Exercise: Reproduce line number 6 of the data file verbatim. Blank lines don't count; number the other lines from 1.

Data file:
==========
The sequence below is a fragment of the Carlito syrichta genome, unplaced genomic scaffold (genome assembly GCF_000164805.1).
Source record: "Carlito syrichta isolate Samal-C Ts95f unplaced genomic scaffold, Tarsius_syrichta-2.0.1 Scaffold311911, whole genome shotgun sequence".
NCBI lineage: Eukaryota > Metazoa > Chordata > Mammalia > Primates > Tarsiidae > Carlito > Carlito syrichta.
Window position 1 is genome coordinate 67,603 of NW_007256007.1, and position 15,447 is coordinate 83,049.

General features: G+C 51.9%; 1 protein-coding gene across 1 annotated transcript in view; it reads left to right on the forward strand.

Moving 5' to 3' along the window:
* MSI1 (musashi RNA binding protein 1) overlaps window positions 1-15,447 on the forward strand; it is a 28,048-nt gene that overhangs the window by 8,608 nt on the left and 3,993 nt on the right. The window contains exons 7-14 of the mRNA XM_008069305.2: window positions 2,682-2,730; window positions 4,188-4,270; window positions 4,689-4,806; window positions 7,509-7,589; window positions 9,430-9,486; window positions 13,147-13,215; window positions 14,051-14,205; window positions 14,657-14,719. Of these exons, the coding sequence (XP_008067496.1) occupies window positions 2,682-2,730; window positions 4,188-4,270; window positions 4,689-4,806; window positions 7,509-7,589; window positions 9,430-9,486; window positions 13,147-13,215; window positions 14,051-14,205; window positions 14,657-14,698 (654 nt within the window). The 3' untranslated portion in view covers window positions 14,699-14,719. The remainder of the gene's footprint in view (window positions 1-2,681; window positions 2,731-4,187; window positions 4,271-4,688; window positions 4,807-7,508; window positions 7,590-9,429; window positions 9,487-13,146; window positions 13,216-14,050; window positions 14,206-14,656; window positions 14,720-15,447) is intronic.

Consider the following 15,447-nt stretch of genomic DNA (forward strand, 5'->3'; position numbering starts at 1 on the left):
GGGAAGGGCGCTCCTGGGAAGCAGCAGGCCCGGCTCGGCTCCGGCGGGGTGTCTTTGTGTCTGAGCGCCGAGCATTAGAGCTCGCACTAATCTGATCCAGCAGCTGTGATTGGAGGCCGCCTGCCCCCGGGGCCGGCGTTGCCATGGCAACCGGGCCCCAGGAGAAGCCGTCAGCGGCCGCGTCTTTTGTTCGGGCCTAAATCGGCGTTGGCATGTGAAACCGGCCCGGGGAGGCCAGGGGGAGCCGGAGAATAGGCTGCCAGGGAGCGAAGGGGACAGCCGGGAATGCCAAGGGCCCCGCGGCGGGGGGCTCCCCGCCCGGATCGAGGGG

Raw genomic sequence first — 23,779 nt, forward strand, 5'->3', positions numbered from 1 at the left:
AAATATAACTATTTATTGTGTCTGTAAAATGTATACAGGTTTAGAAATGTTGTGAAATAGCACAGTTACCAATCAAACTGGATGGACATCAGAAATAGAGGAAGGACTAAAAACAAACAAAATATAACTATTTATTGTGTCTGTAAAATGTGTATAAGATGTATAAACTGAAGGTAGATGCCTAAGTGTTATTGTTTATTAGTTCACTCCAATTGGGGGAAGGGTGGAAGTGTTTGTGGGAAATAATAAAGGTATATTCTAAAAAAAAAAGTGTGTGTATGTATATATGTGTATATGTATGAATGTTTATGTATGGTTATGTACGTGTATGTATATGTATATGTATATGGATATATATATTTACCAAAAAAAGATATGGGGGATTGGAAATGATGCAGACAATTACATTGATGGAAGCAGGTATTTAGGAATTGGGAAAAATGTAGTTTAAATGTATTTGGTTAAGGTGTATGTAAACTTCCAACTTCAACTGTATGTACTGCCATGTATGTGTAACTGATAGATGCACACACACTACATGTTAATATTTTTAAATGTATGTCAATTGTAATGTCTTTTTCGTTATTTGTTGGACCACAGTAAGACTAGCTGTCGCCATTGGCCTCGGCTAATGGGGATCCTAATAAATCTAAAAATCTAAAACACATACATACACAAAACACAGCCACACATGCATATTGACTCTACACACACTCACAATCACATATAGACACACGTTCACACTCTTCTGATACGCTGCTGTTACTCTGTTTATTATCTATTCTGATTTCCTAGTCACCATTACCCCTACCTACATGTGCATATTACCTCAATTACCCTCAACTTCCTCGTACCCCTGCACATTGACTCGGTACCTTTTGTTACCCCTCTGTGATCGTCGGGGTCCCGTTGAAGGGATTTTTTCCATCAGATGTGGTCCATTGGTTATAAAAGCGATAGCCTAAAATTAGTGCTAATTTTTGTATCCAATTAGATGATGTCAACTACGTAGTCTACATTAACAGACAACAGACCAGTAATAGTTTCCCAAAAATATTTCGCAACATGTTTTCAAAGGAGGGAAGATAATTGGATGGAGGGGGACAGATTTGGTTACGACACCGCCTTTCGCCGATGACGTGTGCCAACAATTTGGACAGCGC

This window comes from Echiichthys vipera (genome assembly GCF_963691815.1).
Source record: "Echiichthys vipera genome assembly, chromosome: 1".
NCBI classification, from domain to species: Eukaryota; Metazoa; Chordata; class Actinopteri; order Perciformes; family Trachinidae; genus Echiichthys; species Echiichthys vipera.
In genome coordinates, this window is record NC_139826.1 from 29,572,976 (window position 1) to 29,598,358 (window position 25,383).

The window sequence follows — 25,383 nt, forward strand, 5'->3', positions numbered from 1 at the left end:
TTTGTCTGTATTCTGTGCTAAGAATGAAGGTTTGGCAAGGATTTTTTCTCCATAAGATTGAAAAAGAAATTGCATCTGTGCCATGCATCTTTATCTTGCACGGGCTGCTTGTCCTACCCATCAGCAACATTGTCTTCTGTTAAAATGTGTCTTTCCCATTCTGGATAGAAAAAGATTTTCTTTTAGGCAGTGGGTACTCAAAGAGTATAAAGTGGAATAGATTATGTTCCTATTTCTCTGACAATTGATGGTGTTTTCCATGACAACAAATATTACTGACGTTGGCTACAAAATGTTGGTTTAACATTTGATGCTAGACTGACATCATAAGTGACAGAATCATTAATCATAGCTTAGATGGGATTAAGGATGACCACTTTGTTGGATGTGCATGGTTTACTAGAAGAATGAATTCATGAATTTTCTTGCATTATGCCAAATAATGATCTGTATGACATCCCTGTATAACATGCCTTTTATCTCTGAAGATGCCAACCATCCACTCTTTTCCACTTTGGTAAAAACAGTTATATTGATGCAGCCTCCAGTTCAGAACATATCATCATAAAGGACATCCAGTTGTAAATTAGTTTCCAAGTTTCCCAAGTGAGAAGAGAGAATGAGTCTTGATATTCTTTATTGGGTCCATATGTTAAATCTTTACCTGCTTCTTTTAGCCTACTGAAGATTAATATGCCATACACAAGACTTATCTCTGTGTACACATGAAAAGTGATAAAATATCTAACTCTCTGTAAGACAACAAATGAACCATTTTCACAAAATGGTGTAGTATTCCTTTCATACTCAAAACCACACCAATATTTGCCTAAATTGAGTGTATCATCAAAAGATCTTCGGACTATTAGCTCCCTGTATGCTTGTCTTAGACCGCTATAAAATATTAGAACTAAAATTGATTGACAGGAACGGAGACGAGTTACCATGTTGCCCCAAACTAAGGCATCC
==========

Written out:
Moving 5' to 3' along the window: